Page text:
Innovation can be viewed as a process involving a series of discrete break-through inventions followed by incremental improvements which eventually leverage the full potential of the initial invention. It goes like this: Entrepreneurial start-ups experiment with their energy, time and capital, they take risks until they’ve cracked the profit code. Once the entrepreneur has done the risky innovative work, the industrial model muscles in to take over, normally in the form of an acquisition or copying the idea; whichever is cheapest. The innovation is then either squashed through mismanagement, or because it threatens to disrupt and cannibalise existing profits. Those innovations that survive then run the gauntlet of being stripped of costs – jobs losses etc. – risks removed and efficiencies improved. 

Innovation-through-acquisition has become the preferred industrialist model for discovering new areas for revenue and profit growth and, while this model has served well in the past, two emerging trends suggest that this approach will not work for much longer in the 21st century.

The first trend is the emergence of a new breed of Generation Y entrepreneurs and innovators who do not want to be bought-out by an older, more established business. Facebook, a relative corporate newcomer, but an old hat in terms of social media, discovered exactly this when they attempted to gobble up Snapchat for a sizeable sum of $3billion. Founding partners Evan Spiegel and Bobby Murphy rejected Mark Zuckerberg’s offer outright. “There are very few people in the world who get to build a business like this,” Spiegel told Forbes in 2014:

“I think trading that for some short-term gain isn’t very interesting.”

Money doesn’t motivate Millennials; making a meaningful difference does.

The second trend is an outcome of technological convergence resulting in three incredible developments: The first is our unprecedented access to affordable, mobile disruptive and breakthrough technology. The second is the power of social media at the fingertip of billions of people. The third is the democratisation of knowledge and immensely cheap storage costs in the cloud. Combined, these three consequences of our digital age mean that start-ups can reach a global audience for the fraction of the investment it used to take, and they can reach critical mass and become the market leaders very quickly.

Imagine you are Brian Chesky, the founder and CEO of Airbnb, when he approached venture capitalists for a first round of funding. Chesky was looking for $150,000 for a ten per cent stake in his business. Of the seven venture capitalists he approached, five rejected the opportunity as crazy and two never even had the decency to respond with an answer. But then let’s be fair to these venture capitalists, who in their right mind would invest in a business model that, as legendary investor Fred Wilson now remorsefully says, “We couldn’t wrap our heads around air mattresses on the living room floors as the next hotel room and did not chase the deal.” Today a disheartened Wilson − his team passed on Airbnb’s early financing round – knows that the ten per cent that was on offer is valued at $3 billion. Airbnb have rocketed to the position of largest hospitality company in the world, with over 1.5 million listings in over 34,000 cities in 192 countries, in only eight years.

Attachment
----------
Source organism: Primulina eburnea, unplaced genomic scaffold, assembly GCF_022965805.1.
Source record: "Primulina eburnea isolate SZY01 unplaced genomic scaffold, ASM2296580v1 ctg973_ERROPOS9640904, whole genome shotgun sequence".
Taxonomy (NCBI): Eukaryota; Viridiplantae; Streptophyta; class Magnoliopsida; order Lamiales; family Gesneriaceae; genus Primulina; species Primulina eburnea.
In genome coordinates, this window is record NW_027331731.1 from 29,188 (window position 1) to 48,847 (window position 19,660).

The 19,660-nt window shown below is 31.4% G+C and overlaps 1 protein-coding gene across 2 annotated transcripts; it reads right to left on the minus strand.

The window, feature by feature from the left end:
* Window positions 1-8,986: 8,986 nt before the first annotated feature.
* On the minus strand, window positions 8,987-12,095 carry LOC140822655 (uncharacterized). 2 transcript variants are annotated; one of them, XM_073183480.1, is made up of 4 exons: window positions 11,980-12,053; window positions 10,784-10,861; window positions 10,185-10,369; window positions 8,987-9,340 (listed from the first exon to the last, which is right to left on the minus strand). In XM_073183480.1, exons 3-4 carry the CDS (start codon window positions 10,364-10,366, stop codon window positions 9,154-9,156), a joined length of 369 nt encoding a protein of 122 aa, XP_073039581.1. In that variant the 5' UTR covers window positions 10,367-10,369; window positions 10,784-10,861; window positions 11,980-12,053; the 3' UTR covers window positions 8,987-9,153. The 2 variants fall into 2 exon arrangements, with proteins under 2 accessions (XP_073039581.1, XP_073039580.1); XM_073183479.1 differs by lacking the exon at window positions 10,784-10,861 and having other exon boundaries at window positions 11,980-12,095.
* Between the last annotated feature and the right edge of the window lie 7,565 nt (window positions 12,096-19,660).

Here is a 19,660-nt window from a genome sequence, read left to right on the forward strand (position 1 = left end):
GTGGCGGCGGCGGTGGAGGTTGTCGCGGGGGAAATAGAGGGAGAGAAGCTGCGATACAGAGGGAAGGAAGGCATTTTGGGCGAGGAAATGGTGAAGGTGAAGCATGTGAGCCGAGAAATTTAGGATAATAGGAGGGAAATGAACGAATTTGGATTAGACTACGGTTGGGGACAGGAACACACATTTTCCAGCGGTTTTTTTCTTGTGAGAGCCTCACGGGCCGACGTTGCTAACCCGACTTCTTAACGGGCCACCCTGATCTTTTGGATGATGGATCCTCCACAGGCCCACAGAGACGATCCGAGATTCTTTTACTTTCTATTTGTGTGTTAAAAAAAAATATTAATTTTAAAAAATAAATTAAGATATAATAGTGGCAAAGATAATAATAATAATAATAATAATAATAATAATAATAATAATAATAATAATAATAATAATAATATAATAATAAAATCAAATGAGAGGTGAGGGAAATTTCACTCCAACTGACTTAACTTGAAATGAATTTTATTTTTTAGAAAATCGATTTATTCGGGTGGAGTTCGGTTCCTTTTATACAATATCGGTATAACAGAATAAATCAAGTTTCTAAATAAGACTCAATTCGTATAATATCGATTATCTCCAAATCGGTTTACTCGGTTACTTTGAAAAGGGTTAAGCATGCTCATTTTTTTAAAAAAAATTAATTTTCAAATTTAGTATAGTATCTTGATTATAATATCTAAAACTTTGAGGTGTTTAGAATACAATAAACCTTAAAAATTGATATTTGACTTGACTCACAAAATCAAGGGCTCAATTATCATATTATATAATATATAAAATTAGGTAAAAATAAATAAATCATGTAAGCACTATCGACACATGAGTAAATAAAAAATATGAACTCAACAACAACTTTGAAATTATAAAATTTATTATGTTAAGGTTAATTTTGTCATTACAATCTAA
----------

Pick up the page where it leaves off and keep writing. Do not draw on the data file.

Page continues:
No hospitality company can buy Airbnb now and, even if they could, why would Brian Chesky want to sell? We are seeing this time and time again: Uber, Snapchat, Google, Facebook, Amazon and a number of Unicorn businesses became, or have so much potential to become, market leaders, that no established business could seriously entertain acquiring them. The ability of start-ups to become market leaders seemingly overnight is not an aberration, it is now the new normal.

As attractive as the innovation-through-acquisition model may seem to C-Suite executives, its impact on company culture means that it is now its Achilles Heel. Teresa Amabile, professor of entrepreneurial management at Harvard Business School, points out that this approach to innovation now means that: “Creativity gets killed much more often than it  gets supported. For the most part, this isn’t because managers have a vendetta against creativity. On the contrary, most believe in the value of new and useful ideas. However, creativity is undermined unintentionally every day, in work environments that were established—for entirely good reasons—to maximize business imperatives such as coordination, productivity, and control.”

The dilemma for the C-Suite at the helm is this: Seek out promising new space to escape ever crowded markets, or face ever tighter margins and get replaced. But new is unproven and numerous experiments can bleed cash for years. Running risky projects is an unaffordable luxury when operating on a quarter-to-quarter income statement basis. CEOs have learnt, many the hard way, that in a short-term shareholder-driven world, there is little real incentive to pursue true innovation, or even risk innovation through acquisition. Executives know this – it makes no sense to risk career and reputation when there is an easier route.

Part 2 to follow on the 5 July. 

TomorrowToday Global